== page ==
Rose family (Rosaceae)
This perennial herbaceous plant is 1½–3¼' tall, branching occasionally
to frequently. The stems are light green to brownish red, terete, and
hairless to hairy. Sessile leaves alternate along the stems. The
early leaves of this plant, after it emerges from the ground during
the spring, are trifoliate-pinnatifid in structure. and their leaflets
are sessile. The middle leaflet is cleft into 1-2 pairs of larger
lateral lobes and a prominent terminal lobe; it also has smaller cleft
lobes or coarse teeth along its margins. The lateral leaflets are more
asymmetric in shape; the lateral leaflets typically are cleft into 1-2
larger outer lobes, 0-1 larger inner lobes, and there are several
smaller lobes or coarse teeth along their margins. The lobes of these
early leaves are oblong-lanceolate to linear-lanceolate in
shape. Later leaves are
trifoliate with simple leaflets; their sessile leaflets are 2–3½" long,
or elliptic in shape, and the margins of these leaflets are coarsely
serrate or double-serrate (or rarely shallowly cleft). The upper leaf
surface is yellowish green to medium green and sparsely short-pubescent
to hairless, while the lower leaf surface is more pale and sparsely to
abundantly glandular short-pubescent. Young leaves are more yellowish
and hairy than mature leaves. At the leaf bases, there are pairs of
persistent leafy stipules about ½–1" long; they are sessile. Individual
stipules are ovate to reniform-orbicular in shape; they are shallowly
cleft or coarsely serrated along their margins. The upper and lower
surfaces of the stipules are similar to those of the leaves.
stems terminate in either individual flowers or small cymes of 2-5
flowers. The branches of the cymes and pedicels of the flowers are
slender and hairless to sparsely short-pubescent; the pedicels are ½–2"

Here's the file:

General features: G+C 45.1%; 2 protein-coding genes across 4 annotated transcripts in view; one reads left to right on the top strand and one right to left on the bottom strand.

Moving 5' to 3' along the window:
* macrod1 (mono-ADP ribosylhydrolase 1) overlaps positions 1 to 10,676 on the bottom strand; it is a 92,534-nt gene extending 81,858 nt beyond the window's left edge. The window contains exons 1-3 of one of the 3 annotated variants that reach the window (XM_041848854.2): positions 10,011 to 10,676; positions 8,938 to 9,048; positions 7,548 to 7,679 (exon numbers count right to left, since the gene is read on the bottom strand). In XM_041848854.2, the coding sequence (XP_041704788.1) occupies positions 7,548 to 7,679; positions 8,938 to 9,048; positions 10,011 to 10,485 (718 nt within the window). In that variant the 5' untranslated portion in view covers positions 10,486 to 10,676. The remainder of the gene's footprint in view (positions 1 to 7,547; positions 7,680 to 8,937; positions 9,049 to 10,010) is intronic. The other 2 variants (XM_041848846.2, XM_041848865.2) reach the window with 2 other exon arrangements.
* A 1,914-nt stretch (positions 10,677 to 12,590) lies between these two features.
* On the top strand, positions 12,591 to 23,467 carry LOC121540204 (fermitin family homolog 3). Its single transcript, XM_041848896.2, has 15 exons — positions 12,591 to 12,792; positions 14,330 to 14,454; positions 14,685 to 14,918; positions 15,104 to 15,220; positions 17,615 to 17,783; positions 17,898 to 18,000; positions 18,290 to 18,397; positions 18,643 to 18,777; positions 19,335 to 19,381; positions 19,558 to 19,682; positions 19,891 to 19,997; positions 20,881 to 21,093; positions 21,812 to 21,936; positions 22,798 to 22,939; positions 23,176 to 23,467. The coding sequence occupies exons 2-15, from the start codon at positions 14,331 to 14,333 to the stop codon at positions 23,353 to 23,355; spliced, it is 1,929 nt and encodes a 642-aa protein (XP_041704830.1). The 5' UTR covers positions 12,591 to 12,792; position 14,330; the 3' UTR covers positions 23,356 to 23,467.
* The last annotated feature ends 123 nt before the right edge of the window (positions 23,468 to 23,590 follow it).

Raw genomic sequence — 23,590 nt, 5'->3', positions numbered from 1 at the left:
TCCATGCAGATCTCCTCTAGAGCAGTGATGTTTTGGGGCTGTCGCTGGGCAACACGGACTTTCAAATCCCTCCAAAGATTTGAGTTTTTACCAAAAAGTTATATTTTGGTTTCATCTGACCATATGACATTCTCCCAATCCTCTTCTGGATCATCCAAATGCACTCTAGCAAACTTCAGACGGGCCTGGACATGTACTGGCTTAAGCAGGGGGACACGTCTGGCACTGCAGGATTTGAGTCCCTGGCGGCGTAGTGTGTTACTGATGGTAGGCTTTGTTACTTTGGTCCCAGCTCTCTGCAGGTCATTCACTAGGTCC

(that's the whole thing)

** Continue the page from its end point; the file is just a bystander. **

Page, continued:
flowers are ¾–1¼" across when they are fully open. Each flower consists
of a short-cylindrical calyx with 5 upright teeth, 5 spreading white
petals, 10-20 stamens, and 5 clustered pistils. The calyx is about ¼"
long, light green to red, and hairless to sparsely short-pubescent; its
small teeth are triangular in shape. The petals are narrowly elliptic
or narrowly oblanceolate-elliptic in shape. The stamens have short
filaments and light brown to dark brown anthers. The blooming period
occurs from early to mid-summer, lasting about 2-3 weeks. Afterwards,
individual flowers are replaced by 5 clustered follicles that are
partially exserted from the persistent calyx. Individual follicles are
about ½" long, 3-angled-ovoid in shape with slender beaks, and
few-seeded; they eventually split open to release their seeds. Mature
individual seeds are about 2.5 mm. long, reddish brown,
broadly oblongoid-ellipsoid in shape, flattened along one side,
and minutely pitted. The root system is fibrous and rhizomatous. During
the autumn, the foliage of this plant becomes pinkish yellow or red.
The preference is mesic to dry-mesic conditions, partial sun, and
clay-loam, loam, or rocky ground. This wildflower should be cultivated
Habitat: The native American Ipecac
occurs occasionally in the southern half of
Illinois, while in the rest of the state it is absent or rare (see
Illinois lies along the northern range-limit of this
species. Habitats include upland woodlands, rocky wooded slopes, upland
savannas, and limestone glades. Oak trees (Quercus spp.) are
the dominant canopy trees in these habitats. Occasional wildfires are
probably beneficial in maintaining populations of this species. It
usually occurs in higher quality natural areas.
Associations: The nectar and pollen of the flowers attract
primarily bees, including Anthophorine bees (Anthophora spp.),
little carpenter bees (Ceratina
spp.), resin bees (Heriades
mason bees (Hoplitis spp.,
leaf-cutter bees (Megachile
spp.), Halictid bees (Lasioglossum
spp.), and dagger bees (Calliopsis
spp.). Other insect pollinators include nectar-seeking
skippers, bee flies (Bombyliidae), and thick-headed flies (Conopidae);
see Robertson (1929) and Rudolph et al. (2006). The foliage is toxic to
An upland woodland
along Lake Charleston in Coles County, Illinois, and the wildflower
garden of the webmaster in Urbana, Illinois.
stipulatus) has a distinctive appearance,
particularly during the relatively short period when it is in bloom.
The stipules of this plant are unusually large in size and persistent.
Another similar species, Bowman's Root (Porteranthus trifoliatus),
occurs further to the east in the Appalachian Mountains, but it has not
been found in Illinois as a native or naturalized wildflower. Compared
to American Ipecac, this latter species has much smaller stipules along
its stems and they are early-deciduous, rather than persistent.
Bowman's Root has flowers with slightly longer petals and a longer
cylindrical calyx; the leaflets of this plant are also wider than those
of American Ipecac. Both of these plants have been referred to as
Indian Physic, and some authorities assign them to the Gillenia genus.
Thus, a scientific synonym of American Ipecac is Gillenia stipulata.